Ill. Dec. 724, 533 N.E.2d 806, this court set
    forth the three elements necessary to state a
    cause of action for intentional infliction of
    emotional distress. The plaintiff must plead
    facts which indicate (1) that the defendants
    conduct was extreme and outrageous (2) that the
    defendant knew there was a high probability that
    his conduct would cause sever emotional distress
    and (3) that the conduct in fact caused severe
    emotional distress. McGrath, 126 Ill. 2d at 86,
    127 Ill. Dec. 724, 533 N.E.2d 806, citing Public
    Finance Corp. v. Davis (1976) 66 Ill. 2d 85, 90,
    4 Ill. Dec. 652, 360 N.E.2d 765.

25
How to Handle Quotations form Other Cases
  • 1. Just quote from Kolegas
  • The three elements necessary to state a cause
    of action for intentional infliction of emotional
    distress are the plaintiff must plead facts
    which indicate (1) that the defendants conduct
    was extreme and outrageous (2) that the
    defendant knew there was a high probability that
    his conduct would cause sever emotional distress
    and (3) that the conduct in fact caused severe
    emotional distress. Kolegas v. Heftel Broad.
    Corp. 607 N.E.2d 201, 211 (1992)

26
How to Handle Quotations form Other Cases
  • 2. Quote from Kolegas and use the (Citation
    omitted) parenthetical
  • The three elements necessary to state a cause
    of action for intentional infliction of emotional
    distress are the plaintiff must plead facts
    which indicate (1) that the defendants conduct
    was extreme and outrageous (2) that the
    defendant knew there was a high probability that
    his conduct would cause sever emotional distress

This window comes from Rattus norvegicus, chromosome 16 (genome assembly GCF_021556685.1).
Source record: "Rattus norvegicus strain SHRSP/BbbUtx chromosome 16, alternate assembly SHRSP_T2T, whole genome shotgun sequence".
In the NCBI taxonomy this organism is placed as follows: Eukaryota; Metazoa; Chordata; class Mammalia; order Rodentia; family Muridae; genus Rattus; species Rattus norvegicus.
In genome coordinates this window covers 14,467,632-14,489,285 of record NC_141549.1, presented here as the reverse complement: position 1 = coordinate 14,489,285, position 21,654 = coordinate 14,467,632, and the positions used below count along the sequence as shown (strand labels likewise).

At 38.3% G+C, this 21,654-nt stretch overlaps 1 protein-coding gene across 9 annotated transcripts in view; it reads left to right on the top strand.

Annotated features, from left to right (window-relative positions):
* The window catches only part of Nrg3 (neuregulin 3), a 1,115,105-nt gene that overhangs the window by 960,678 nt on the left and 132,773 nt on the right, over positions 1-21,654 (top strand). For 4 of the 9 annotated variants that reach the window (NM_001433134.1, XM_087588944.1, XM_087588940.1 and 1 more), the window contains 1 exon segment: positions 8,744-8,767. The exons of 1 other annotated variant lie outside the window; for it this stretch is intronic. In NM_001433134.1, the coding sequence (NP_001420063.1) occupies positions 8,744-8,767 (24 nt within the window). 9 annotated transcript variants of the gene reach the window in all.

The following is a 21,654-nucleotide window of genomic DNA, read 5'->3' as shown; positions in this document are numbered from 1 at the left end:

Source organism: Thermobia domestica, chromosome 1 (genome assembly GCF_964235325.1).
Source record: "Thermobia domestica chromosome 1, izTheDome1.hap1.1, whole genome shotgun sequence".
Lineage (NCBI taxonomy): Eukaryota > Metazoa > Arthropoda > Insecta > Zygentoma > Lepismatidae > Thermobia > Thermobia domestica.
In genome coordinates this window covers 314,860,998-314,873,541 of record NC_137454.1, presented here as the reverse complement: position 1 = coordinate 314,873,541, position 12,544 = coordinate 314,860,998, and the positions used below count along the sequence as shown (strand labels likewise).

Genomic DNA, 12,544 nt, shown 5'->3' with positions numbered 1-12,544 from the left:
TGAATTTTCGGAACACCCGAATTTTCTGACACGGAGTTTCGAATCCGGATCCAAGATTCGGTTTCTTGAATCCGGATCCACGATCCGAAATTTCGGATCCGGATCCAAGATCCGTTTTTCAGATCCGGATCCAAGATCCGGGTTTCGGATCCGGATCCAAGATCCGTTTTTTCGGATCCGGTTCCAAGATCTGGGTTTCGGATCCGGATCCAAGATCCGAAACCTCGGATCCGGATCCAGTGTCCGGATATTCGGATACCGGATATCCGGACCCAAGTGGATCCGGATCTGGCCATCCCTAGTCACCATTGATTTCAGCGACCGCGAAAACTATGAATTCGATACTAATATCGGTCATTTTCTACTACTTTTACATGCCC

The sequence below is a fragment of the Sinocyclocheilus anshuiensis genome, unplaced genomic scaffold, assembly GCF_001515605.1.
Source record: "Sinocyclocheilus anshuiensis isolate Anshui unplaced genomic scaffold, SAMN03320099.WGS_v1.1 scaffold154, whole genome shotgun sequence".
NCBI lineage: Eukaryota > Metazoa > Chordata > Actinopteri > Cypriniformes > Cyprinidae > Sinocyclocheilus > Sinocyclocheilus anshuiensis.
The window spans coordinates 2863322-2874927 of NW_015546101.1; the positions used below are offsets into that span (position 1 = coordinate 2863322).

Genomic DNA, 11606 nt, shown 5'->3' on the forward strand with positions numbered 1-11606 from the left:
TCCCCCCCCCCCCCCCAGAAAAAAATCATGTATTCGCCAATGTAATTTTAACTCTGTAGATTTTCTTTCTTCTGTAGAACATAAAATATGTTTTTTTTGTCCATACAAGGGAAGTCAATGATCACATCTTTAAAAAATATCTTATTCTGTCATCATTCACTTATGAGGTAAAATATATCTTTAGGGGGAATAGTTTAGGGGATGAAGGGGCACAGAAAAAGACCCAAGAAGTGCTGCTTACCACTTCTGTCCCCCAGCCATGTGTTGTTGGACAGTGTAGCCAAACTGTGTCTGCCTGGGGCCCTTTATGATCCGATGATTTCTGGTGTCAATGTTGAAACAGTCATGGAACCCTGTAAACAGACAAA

and (3) that the conduct in fact caused severe
    emotional distress. Kolegas v. Heftel Broad.
    Corp. 607 N.E.2d 201, 211 (1992) (citations
    omitted)

27
How to Handle Quotations form Other Cases
  • 3. Quote from Kolegas so that the other citations
    are in the text
  • In McGrath v. Fahey (1988), 126 Ill. 2d 78, 127
    Ill. Dec. 724, 533 N.E.2d 806, this court set
    forth the three elements necessary to state a
    cause of action for intentional infliction of
    emotional distress. The plaintiff must plead
    facts which indicate (1) that the defendants
    conduct was extreme and outrageous (2) that the
    defendant knew there was a high probability that
    his conduct would cause sever emotional distress
    and (3) that the conduct in fact caused severe
    emotional distress. McGrath, 126 Ill. 2d at 86,
    127 Ill. Dec. 724, 533 N.E.2d 806, citing Public
    Finance Corp. v. Davis (1976) 66 Ill. 2d 85, 90,
    4 Ill. Dec. 652, 360 N.E.2d 765. Kolegas v.
    Heftel Broad. Corp. 607 N.E.2d 201, 211 (1992)

28
How to Handle Quotations form Other Cases
  • 4. Actually carry on the quotation daisy chain
  • The three elements necessary to state a cause
    of action for intentional infliction of emotional
    distress are the plaintiff must plead facts
    which indicate (1) that the defendants conduct
    was extreme and outrageous (2) that the
    defendant knew there was a high probability that
    his conduct would cause sever emotional distress
    and (3) that the conduct in fact caused severe
    emotional distress. Kolegas v. Heftel Broad.
    Corp. 607 N.E.2d 201, 211 (1992) (citing McGrath
    v. Fahey 533 N.E.2d 806, 808 which was citing
    from Pub. Fin. Corp. v. Davis 360 N.E.2d 765
    (1976)).

29
Formatting Mechanics
  • Are you within the 3,000 word limit?
  • Is your paper double spaced?
  • Is the font 14-point Times New Roman?
  • Do you have page numbers at the bottom center of
    the page?
  • Are the margins correct 1-inch everywhere?
  • Section Number E3 or D9
  • Bluebook citations remember (Ill. App. Ct.
    NOT Ill. App.) followed by the year) for
    appellate court cases.

30
Proofreading
  • Have you carefully proofread your paper?
  • Have you run spell check?
  • Have you read the paper out loud?
  • Have you checked for grammatical errors?
  • Have you written in passive voice or with
    unnecessary wordiness?

31
Avoiding Problems
  • Do you have a backup on disk?
  • Do you have an extra hard copy?
  • Print at home, if at all possible?

32
A Few Miscellaneous Points
  • Dont leave headings at the bottom of a page